Letters: Name Capital park after Lawrie, secret rugby star

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WITH naming a street after Lawrie Reilly at risk of being rejected by the city council, I can think of a more appropriate place that could be named after him – Harrison Park.

Lawrie played there for North Merchiston boys club, the YM, along with Douglas Armstrong of Hearts, Sinclair Mackie of Hibs and Dunfermline, Eric Bakie of Aberdeen and St Johnstone and many others moving up to Ormiston, Tranent and Gala Fairydean.

The name of Lawrie Reilly Park would feature every week in the city’s football fixtures.

A youth teams game could be arranged with the lord provost opening the park in honour of Lawrie.

I lived in the same close as Lawrie in Bryson Road, and went to North Merchiston Primary School with him and then Boroughmuir. There Lawrie, at 14, became the youngest to play rugby for the first XV, scoring two tries and two penalties.

Sandy Forsyth, Ball Lane, Tackley, Oxford

Union has done little to benefit Scotland

CLARK Cross (Letters, January 11) takes a very short-term view of independence revolving mainly around personalities and trivia.

After 300 years of Union, Scotland is still a country that people mostly leave rather than one people come to. Many of us have dozens of relatives outside Scotland, including in England itself.

Scots left, and still leave, because of the dismal work opportunities the Union has given us. The Scots who got rich often did so through shameful industries such as slave trading, colonialism and militarism.

Areas such as Midlothian and Fife have little to show for the massive coal wealth that was extracted from them.

The Union has also wreaked havoc with Scottish culture. Some of our languages are virtually extinct and are the subject of derision, thanks to years of British education, government and broadcasting.

Scotland can do better, much better. That’s why I’m voting Yes.

Ray Bell, Gogarloch Haugh, Edinburgh

MSPs burying their heads in the sand

I REFER to the article about the Portobello Park bill (News January 10) and the opinion piece (January 15).

The distortion that families have been waiting over seven years (2596 days) for a new school since plans were approved goes beyond all reason. The claim overlooks the fact that the council only gave itself planning permission in 2011 and has still not got the legal right to build on Portobello Park.

It also overlooks the plans proposed and accepted in 2003 for a re-build on site which were not followed through on because other schools were given priority over Portobello High. There are no villains now or in the past, only the failure of the city council in managing this project.

No emphasis is given to the real concern that this bill, if approved, will set a precedent. Whilst each new bill is considered on its merit, how previous bills have been considered, and the decision reached, has a bearing on their successful passage through parliament. MSPs are burying their heads in the sand if they think otherwise, similar to how the council refused to accept that they had no power to build on the park.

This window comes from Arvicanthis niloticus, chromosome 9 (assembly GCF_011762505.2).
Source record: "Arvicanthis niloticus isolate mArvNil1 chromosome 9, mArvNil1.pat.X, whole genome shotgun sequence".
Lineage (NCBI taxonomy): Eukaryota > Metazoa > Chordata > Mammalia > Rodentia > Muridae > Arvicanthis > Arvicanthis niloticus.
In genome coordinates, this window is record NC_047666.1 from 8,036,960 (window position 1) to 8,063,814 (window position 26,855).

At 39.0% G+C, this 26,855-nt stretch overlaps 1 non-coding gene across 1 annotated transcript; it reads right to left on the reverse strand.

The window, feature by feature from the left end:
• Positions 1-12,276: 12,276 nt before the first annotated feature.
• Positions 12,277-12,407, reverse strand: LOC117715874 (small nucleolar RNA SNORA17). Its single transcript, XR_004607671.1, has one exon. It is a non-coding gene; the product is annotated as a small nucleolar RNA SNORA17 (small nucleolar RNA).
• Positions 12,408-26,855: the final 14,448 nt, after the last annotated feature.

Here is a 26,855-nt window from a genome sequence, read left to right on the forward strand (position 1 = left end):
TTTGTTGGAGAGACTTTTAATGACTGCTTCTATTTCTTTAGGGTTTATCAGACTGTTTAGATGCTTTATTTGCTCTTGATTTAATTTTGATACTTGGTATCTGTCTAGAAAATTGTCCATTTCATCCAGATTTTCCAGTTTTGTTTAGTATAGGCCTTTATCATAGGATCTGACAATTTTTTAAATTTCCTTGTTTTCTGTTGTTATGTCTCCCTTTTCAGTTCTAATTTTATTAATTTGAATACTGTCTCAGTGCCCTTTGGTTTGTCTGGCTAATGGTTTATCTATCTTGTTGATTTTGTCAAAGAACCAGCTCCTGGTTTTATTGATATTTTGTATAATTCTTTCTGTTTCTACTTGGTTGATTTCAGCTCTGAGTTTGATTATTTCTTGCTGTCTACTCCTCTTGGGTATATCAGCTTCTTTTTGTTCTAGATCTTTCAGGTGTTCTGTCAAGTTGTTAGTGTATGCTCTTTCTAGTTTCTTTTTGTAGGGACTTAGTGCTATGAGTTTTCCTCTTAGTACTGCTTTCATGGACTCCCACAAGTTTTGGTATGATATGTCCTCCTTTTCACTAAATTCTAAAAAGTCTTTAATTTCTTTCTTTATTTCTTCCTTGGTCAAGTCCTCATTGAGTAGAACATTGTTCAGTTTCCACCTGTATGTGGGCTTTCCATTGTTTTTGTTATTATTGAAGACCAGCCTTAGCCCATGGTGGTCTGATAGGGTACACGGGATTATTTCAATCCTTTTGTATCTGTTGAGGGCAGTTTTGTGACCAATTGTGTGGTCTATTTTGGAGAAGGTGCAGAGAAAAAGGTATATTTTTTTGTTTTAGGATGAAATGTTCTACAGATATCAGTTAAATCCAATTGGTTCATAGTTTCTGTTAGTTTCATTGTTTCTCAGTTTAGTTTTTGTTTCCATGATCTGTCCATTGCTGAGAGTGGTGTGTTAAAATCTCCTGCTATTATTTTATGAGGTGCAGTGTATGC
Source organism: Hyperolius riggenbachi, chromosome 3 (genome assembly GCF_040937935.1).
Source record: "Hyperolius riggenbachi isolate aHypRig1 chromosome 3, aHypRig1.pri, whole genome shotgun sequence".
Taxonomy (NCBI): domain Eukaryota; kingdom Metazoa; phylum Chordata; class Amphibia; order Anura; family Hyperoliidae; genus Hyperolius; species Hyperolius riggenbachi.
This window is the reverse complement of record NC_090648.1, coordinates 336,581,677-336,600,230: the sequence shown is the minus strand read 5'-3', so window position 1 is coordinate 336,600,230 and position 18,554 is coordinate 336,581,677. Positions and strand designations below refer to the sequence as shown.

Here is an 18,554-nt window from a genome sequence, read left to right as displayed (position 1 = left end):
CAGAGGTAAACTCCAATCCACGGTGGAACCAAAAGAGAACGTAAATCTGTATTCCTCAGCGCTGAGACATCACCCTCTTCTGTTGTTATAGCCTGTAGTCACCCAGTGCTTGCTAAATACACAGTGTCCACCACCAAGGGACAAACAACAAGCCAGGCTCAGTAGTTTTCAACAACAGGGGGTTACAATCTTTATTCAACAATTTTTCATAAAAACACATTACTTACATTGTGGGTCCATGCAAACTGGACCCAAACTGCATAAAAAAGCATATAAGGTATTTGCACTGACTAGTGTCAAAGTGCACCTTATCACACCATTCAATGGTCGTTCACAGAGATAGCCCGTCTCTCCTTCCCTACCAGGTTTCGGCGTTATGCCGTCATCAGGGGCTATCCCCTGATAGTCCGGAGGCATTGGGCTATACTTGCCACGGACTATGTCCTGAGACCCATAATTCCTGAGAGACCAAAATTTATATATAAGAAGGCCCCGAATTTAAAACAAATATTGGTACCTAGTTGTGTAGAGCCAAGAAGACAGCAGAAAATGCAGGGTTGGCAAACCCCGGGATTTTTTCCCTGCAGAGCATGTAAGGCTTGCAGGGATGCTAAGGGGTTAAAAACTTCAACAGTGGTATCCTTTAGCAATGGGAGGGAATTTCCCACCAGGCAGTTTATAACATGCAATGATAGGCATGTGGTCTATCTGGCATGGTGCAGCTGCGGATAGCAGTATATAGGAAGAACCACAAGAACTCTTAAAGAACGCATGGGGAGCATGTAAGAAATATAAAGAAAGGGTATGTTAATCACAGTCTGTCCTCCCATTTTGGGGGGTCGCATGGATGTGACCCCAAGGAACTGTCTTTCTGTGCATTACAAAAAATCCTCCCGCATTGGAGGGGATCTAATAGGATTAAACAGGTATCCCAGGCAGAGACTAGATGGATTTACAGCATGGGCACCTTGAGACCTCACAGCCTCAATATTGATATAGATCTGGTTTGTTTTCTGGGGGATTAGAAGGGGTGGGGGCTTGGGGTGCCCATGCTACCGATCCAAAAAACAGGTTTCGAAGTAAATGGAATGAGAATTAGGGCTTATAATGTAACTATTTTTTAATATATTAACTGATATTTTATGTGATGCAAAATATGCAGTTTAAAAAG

Other councils are keen to develop parks and more private bills are likely to be introduced at Holyrood to deal with local issues rather than the modernisation of public legislation.

Stephen Hawkins, West Brighton Crescent, Edinburgh

Be very cautious in coming off regime

Hussein Almasharqah, 14, was not fasting (News, January 15). True fasting is water only.

He was on a fruit juice and milk diet – quite different, and less dangerous than people imagine. The first couple of days are the hardest – after that it is relative cruising. As someone who has, for therapeutic purposes, properly fasted on water only for 30 days on three separate occasions, I should warn that it is the coming off the “fast” that should be handled with caution.

He should avoid rich foods like meat and just eat whole fruits only for a day or two then slowly integrate other foods, before returning to normal eating.

Dave Warren, Morningside, Edinburgh

Important to stand up for what you believe

Religionist is a term favoured by one of the more militant Scottish secular lobby groups, interestingly enough, for anyone who dares to disagree with it.

The trouble is that it is the supposed secularists who confuse the secular and atheist causes.

Anyone studying some of the secular pressure groups’ online comments, posts and literature will quickly see that many secular activists pretend to be furthering secularism while in reality showing an intolerant, mocking and marked dislike of faith-based communities.

Most atheists are not intolerant, and I know some lovely examples of such people. It just seems unfortunate that small secular groups in Scotland appear to have attracted a handful of activists currently who are less than tolerant of dissenting viewpoints to their own and probably would be termed militant in their views by many observers.

Meanwhile, it is important that those of us who disagree with secularism, whether militant or more reasonable, continue to stand up and try reasonably to oppose their views.

Gus Logan, York Road, North Berwick